Levying Stamp Duty on ‘DO’ by Maharashtra Government is within Legislative Competence of State: Bombay HC [Read Order]

In a significant ruling the Bombay High Court held that levying stamp duty on delivery orders ( ‘DO’ ) by the Maharashtra Government is within the legislative competence of the State. The Petitions assailed the imposition, levy and collection of Stamp Duty by the 1st Respondent-State of Maharashtra on Delivery Orders ( DO ) under Article 29 of the Maharashtra Stamp Act, 1958, ( MSA ) where the supply of goods takes place in the course of import of such goods into the territory of India as being ultra vires Articles 246(1), 286(1)(b) and 286(2), read with Entries 41 and 83 of List I of Schedule VII of the Constitution of India.

The legislative competence of the State is questioned on the ground that the constitutional scheme confers exclusive legislative competence on the Union of India in respect of import and export across customs frontiers and the State has breached the said legislative field. The counsel for the petitioner submitted that when the goods are compulsorily unloaded for clearance in the customs area of the importing country, the custodian or the port is the ‘bailee’ and the consignee is the ‘bailor’ under Section 148 of the Indian Contract Act. Hence, the ‘bailee’- custodian is duty bound to return the goods to the ‘bailor’- consignee without any demand. It was also contended that there is no mandate requiring a DO under the Major Port Trusts Act, 1963 or the Customs Act of 1962 or the Customs Cargo Handling Regulation of 2009 or any other law. The use of a DO is thus redundant and is required only for administrative convenience.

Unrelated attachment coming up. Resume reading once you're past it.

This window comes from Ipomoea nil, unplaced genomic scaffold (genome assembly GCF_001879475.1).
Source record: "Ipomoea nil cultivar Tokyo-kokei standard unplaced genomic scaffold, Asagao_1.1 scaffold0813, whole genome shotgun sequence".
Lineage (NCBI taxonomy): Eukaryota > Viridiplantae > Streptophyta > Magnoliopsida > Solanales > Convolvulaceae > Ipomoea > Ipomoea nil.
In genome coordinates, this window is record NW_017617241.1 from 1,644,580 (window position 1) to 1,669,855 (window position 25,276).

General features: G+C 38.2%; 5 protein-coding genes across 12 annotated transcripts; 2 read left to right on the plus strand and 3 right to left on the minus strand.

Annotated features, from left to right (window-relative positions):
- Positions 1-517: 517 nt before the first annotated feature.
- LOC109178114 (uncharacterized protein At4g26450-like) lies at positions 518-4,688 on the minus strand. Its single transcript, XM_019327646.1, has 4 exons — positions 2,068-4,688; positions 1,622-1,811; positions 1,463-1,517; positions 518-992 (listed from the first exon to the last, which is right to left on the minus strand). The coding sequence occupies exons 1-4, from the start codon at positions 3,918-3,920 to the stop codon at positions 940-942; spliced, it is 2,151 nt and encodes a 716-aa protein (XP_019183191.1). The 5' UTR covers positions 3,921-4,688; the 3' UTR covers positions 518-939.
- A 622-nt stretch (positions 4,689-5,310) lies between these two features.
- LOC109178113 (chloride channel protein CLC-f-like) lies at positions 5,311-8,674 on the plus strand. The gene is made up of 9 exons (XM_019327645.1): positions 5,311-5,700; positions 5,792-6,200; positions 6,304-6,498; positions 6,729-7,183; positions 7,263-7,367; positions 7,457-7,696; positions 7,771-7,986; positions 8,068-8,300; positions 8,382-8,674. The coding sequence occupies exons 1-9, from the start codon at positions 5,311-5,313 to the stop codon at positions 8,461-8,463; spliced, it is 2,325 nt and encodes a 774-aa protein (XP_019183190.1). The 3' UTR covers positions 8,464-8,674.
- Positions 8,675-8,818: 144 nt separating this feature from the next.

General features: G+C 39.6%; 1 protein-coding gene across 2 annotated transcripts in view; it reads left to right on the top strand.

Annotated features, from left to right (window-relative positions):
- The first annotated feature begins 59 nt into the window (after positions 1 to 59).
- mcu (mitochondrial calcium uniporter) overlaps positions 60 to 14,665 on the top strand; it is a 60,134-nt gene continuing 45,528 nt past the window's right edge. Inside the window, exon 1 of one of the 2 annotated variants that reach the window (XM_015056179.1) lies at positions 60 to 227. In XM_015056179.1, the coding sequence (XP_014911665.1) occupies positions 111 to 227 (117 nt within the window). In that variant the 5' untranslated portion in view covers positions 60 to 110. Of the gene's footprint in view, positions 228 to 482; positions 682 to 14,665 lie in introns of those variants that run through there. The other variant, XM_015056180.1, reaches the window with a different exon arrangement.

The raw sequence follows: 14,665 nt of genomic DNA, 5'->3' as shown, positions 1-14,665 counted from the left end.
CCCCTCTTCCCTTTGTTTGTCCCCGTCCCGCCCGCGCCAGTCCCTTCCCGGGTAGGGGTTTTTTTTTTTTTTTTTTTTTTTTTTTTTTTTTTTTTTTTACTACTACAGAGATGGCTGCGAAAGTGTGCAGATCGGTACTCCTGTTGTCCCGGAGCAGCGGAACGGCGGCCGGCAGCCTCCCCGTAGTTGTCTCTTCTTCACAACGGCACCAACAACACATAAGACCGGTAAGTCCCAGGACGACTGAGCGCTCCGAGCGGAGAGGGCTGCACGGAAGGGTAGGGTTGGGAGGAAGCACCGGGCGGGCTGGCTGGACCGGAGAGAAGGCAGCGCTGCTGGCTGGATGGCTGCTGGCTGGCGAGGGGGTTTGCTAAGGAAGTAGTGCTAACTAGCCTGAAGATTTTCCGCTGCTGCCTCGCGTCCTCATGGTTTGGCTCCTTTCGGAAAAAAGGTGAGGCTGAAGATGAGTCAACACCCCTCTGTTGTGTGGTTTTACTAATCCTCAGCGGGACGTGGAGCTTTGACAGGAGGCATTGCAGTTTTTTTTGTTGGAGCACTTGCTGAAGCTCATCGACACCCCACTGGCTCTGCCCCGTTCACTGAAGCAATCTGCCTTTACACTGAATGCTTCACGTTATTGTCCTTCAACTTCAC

The counsel for the State submitted that the MSA does not levy stamp duty on a transaction but always on an ‘instrument’. The mere fact of computation of stamp duty on the basis of value of property or otherwise does not make the tax on transaction. A Division Bench of Justices Neela Gokhale and GS Patel observed that “We hold that the action of the State of Maharashtra in levying stamp duty on ‘DO’ as provided in Article 29 of Schedule I of the MSA is well within the legislative competence of the State and does not intrude upon the legislative domain of the Parliament as reserved in Entries 41 and 83 of List I of Schedule VII of the Constitution of India and is not ultra vires Article 246(1), 286(1)(b) and 286(2) of the Constitution of India.”

Leave a Reply